Banditry and Kidnapping: of Rising Insecurity and Politicking with Crimes in the Country
By: Etudaye Musa Abdulazeez
Martin Luther King once said, “Our lives begin to end the day we become silent about things that matter.” Sad to know that, 52 years after his death, the meaning of these words is manifesting in us practically negatively.
Many Nigerians have continued to show real concern for the ever-rising insecurity and ravaging rate of crimes in the country. But to say that we are all surprised at once, will be a huge pretense if not highly hypocritical. This is because we Nigerians become more concerned about the negativity of issues only when they affect us personally or when we are gripped by a very close threat. Other than that, we all either hide in the shell of politicking, religious bigotry, unnecessary cultural or tribal differences, while we leave others to suffer.
In recent weeks, we have seen a huge rise in the rate of insecurity and crimes in the country Particularly in the North. Unlike the previous years where one or two particular crimes or sects, Boko Haram Insurgency and the Farmer-Herder clashes were seen as the two major insecurity issues threatening the country, today, issues of rape, kidnapping, banditry, armed robbery and more are extremely claiming many lives, crippling the economy of the country, sinking the whole nation into a state of perpetual anxiety and making headlines like never before.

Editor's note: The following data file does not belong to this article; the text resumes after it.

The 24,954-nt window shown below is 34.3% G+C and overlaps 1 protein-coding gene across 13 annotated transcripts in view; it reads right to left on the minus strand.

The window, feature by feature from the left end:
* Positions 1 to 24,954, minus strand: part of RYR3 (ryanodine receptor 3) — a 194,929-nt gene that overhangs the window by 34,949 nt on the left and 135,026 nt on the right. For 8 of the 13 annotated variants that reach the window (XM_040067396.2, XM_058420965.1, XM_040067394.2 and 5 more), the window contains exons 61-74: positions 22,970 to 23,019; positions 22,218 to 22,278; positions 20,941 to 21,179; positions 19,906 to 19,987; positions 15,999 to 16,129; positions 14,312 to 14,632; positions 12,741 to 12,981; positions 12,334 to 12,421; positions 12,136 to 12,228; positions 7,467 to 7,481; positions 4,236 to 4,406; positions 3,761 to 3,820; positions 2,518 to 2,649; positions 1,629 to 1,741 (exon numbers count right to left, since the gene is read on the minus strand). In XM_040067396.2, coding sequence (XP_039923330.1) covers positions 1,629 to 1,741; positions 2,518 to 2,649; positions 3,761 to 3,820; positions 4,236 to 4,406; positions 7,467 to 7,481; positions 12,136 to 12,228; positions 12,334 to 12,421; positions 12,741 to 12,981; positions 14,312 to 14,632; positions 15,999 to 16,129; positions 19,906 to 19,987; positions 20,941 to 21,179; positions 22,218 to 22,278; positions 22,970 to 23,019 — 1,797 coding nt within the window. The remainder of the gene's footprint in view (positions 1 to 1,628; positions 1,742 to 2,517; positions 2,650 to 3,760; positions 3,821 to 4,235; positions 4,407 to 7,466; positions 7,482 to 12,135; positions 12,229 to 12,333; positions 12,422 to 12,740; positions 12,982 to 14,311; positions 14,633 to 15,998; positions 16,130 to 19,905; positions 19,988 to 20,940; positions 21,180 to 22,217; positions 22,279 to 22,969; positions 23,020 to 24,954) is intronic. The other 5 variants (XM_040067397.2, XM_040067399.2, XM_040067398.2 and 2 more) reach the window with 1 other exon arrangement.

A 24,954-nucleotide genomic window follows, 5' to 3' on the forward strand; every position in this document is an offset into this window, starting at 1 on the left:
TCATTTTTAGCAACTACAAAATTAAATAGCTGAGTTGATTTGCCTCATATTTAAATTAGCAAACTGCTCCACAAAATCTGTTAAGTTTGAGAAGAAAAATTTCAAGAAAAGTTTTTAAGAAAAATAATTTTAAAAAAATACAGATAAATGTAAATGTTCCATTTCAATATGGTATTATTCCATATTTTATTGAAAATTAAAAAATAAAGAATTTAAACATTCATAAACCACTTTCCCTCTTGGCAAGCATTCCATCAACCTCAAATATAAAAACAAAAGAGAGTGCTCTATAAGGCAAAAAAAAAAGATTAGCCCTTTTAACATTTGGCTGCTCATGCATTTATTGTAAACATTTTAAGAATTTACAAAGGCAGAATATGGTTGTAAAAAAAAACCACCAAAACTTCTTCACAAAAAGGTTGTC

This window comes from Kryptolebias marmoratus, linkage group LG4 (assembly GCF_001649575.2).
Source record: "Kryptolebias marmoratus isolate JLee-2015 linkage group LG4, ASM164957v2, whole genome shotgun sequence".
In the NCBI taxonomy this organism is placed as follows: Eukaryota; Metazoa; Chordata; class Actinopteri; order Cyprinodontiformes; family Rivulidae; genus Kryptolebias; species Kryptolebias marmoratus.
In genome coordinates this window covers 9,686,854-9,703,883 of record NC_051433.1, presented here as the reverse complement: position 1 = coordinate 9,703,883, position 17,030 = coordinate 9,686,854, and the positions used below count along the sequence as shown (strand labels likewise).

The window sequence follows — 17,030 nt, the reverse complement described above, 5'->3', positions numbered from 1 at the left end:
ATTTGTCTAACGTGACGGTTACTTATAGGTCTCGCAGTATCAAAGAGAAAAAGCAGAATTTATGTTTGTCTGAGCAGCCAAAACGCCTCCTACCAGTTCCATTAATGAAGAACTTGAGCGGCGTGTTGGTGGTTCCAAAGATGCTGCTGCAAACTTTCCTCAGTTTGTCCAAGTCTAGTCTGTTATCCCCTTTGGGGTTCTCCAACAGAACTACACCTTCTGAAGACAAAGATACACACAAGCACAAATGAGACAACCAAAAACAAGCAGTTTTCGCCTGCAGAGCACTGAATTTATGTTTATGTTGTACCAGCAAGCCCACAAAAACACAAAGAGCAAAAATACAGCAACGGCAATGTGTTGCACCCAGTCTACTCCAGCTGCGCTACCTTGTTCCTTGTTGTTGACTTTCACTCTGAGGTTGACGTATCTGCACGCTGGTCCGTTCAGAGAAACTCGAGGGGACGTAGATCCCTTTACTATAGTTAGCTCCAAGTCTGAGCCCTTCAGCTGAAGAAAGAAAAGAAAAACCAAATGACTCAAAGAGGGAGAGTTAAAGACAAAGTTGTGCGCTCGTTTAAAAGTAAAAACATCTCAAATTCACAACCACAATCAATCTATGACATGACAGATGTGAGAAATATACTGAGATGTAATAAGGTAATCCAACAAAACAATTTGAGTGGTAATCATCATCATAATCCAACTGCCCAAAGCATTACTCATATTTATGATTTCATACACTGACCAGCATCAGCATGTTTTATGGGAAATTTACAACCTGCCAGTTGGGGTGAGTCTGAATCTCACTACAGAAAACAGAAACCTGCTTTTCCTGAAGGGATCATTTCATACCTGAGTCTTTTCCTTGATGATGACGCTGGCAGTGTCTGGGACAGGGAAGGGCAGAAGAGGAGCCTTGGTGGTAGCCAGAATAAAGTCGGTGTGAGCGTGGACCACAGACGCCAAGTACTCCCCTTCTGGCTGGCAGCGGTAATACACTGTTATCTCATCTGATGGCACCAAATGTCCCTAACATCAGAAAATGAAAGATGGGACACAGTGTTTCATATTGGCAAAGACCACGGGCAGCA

Many intellectuals, writers, and researchers have done their best to examine and identify some of the various causes of crimes and insecurity in the country. Some of the majorly and continuously identified causes include poverty, injustice, illiteracy, tribal or ethnocultural and religious differences, lack of good governance amongst others.
However, amidst all these, one other big mistake we make is the act of politicking with issues that especially, deserve our togetherness in combating. We are always quick to politick with issues that demand our unanimous protest. We tend to do this by remaining silent, satirical, showing lack of concern, or even expressing our public delightfulness over them as long as we or our region is not affected.
Politics could be all about interest. But its essence according to many studies and many definitions is to serve as a viable platform that enables every nation to thrive and achieve their development goals through a constant expression of interest, ideas, and opinions that transform into such development goals by the citizens. In Nigeria however, the reverse is the case. Our politicians and leaders play with our lives and painfully, we the youths ignorantly join in doing so. They have turned the country into a test lab for their political and selfish reasons. Most especially to dominate and control major resources in the country.